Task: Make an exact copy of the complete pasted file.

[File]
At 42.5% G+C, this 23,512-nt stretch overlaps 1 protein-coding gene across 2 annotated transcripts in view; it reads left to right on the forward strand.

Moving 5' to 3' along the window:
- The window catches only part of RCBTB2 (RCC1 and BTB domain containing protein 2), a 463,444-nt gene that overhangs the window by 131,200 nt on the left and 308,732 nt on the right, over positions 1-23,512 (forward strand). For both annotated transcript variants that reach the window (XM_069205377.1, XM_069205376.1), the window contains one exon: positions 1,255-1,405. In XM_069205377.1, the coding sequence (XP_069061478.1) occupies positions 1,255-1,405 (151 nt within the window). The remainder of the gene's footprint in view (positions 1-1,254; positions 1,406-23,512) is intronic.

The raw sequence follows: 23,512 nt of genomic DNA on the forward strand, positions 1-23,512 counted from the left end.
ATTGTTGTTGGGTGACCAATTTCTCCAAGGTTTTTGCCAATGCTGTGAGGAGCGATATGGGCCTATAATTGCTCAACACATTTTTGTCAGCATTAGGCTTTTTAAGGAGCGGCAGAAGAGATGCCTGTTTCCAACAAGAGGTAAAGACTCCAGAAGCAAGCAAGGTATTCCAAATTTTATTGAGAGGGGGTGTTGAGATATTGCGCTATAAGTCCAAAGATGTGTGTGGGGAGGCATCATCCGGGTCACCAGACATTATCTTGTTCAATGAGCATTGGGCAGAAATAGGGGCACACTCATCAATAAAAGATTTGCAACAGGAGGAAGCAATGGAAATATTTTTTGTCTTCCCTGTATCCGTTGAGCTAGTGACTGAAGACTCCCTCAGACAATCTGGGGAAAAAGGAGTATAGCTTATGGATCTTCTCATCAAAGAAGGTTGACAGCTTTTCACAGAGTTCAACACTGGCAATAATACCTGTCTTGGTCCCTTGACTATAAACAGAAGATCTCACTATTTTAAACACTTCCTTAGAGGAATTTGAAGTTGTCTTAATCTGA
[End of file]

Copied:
At 42.5% G+C, this 23,512-nt stretch overlaps 1 protein-coding gene across 2 annotated transcripts in view; it reads left to right on the forward strand.

Moving 5' to 3' along the window:
- The window catches only part of RCBTB2 (RCC1 and BTB domain containing protein 2), a 463,444-nt gene that overhangs the window by 131,200 nt on the left and 308,732 nt on the right, over positions 1-23,512 (forward strand). For both annotated transcript variants that reach the window (XM_069205377.1, XM_069205376.1), the window contains one exon: positions 1,255-1,405. In XM_069205377.1, the coding sequence (XP_069061478.1) occupies positions 1,255-1,405 (151 nt within the window). The remainder of the gene's footprint in view (positions 1-1,254; positions 1,406-23,512) is intronic.

The raw sequence follows: 23,512 nt of genomic DNA on the forward strand, positions 1-23,512 counted from the left end.
ATTGTTGTTGGGTGACCAATTTCTCCAAGGTTTTTGCCAATGCTGTGAGGAGCGATATGGGCCTATAATTGCTCAACACATTTTTGTCAGCATTAGGCTTTTTAAGGAGCGGCAGAAGAGATGCCTGTTTCCAACAAGAGGTAAAGACTCCAGAAGCAAGCAAGGTATTCCAAATTTTATTGAGAGGGGGTGTTGAGATATTGCGCTATAAGTCCAAAGATGTGTGTGGGGAGGCATCATCCGGGTCACCAGACATTATCTTGTTCAATGAGCATTGGGCAGAAATAGGGGCACACTCATCAATAAAAGATTTGCAACAGGAGGAAGCAATGGAAATATTTTTTGTCTTCCCTGTATCCGTTGAGCTAGTGACTGAAGACTCCCTCAGACAATCTGGGGAAAAAGGAGTATAGCTTATGGATCTTCTCATCAAAGAAGGTTGACAGCTTTTCACAGAGTTCAACACTGGCAATAATACCTGTCTTGGTCCCTTGACTATAAACAGAAGATCTCACTATTTTAAACACTTCCTTAGAGGAATTTGAAGTTGTCTTAATCTGA